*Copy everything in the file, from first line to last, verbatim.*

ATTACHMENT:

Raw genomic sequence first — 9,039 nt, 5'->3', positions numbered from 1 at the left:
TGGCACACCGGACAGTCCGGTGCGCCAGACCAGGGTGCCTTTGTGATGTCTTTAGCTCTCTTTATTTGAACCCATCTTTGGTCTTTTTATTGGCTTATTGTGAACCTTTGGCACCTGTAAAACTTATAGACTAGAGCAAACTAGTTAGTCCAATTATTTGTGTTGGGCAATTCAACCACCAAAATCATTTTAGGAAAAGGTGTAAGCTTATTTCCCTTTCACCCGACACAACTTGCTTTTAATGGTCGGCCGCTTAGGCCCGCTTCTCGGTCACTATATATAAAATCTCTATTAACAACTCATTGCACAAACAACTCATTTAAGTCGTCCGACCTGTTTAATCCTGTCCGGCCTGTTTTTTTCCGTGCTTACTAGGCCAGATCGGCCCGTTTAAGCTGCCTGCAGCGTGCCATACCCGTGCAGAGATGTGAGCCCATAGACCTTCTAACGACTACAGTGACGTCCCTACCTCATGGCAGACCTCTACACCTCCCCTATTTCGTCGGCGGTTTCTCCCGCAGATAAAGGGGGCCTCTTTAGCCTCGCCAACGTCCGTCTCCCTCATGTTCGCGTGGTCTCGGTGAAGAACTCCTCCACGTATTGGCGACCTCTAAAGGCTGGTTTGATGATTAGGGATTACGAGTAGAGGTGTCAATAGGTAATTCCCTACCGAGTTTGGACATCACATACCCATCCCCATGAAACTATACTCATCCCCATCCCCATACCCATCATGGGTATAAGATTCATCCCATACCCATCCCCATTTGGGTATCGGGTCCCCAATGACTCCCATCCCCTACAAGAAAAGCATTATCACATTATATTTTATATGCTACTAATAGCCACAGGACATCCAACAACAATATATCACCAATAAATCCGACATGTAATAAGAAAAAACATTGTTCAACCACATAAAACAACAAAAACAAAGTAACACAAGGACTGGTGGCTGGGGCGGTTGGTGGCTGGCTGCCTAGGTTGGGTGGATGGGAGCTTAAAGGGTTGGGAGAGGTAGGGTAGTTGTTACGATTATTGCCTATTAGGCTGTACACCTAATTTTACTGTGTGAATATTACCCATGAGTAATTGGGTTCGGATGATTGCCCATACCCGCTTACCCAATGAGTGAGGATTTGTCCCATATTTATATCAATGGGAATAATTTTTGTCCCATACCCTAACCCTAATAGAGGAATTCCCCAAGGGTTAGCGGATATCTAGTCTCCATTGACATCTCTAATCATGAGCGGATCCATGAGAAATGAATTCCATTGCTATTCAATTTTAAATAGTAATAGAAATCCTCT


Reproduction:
Raw genomic sequence first — 9,039 nt, 5'->3', positions numbered from 1 at the left:
TGGCACACCGGACAGTCCGGTGCGCCAGACCAGGGTGCCTTTGTGATGTCTTTAGCTCTCTTTATTTGAACCCATCTTTGGTCTTTTTATTGGCTTATTGTGAACCTTTGGCACCTGTAAAACTTATAGACTAGAGCAAACTAGTTAGTCCAATTATTTGTGTTGGGCAATTCAACCACCAAAATCATTTTAGGAAAAGGTGTAAGCTTATTTCCCTTTCACCCGACACAACTTGCTTTTAATGGTCGGCCGCTTAGGCCCGCTTCTCGGTCACTATATATAAAATCTCTATTAACAACTCATTGCACAAACAACTCATTTAAGTCGTCCGACCTGTTTAATCCTGTCCGGCCTGTTTTTTTCCGTGCTTACTAGGCCAGATCGGCCCGTTTAAGCTGCCTGCAGCGTGCCATACCCGTGCAGAGATGTGAGCCCATAGACCTTCTAACGACTACAGTGACGTCCCTACCTCATGGCAGACCTCTACACCTCCCCTATTTCGTCGGCGGTTTCTCCCGCAGATAAAGGGGGCCTCTTTAGCCTCGCCAACGTCCGTCTCCCTCATGTTCGCGTGGTCTCGGTGAAGAACTCCTCCACGTATTGGCGACCTCTAAAGGCTGGTTTGATGATTAGGGATTACGAGTAGAGGTGTCAATAGGTAATTCCCTACCGAGTTTGGACATCACATACCCATCCCCATGAAACTATACTCATCCCCATCCCCATACCCATCATGGGTATAAGATTCATCCCATACCCATCCCCATTTGGGTATCGGGTCCCCAATGACTCCCATCCCCTACAAGAAAAGCATTATCACATTATATTTTATATGCTACTAATAGCCACAGGACATCCAACAACAATATATCACCAATAAATCCGACATGTAATAAGAAAAAACATTGTTCAACCACATAAAACAACAAAAACAAAGTAACACAAGGACTGGTGGCTGGGGCGGTTGGTGGCTGGCTGCCTAGGTTGGGTGGATGGGAGCTTAAAGGGTTGGGAGAGGTAGGGTAGTTGTTACGATTATTGCCTATTAGGCTGTACACCTAATTTTACTGTGTGAATATTACCCATGAGTAATTGGGTTCGGATGATTGCCCATACCCGCTTACCCAATGAGTGAGGATTTGTCCCATATTTATATCAATGGGAATAATTTTTGTCCCATACCCTAACCCTAATAGAGGAATTCCCCAAGGGTTAGCGGATATCTAGTCTCCATTGACATCTCTAATCATGAGCGGATCCATGAGAAATGAATTCCATTGCTATTCAATTTTAAATAGTAATAGAAATCCTCT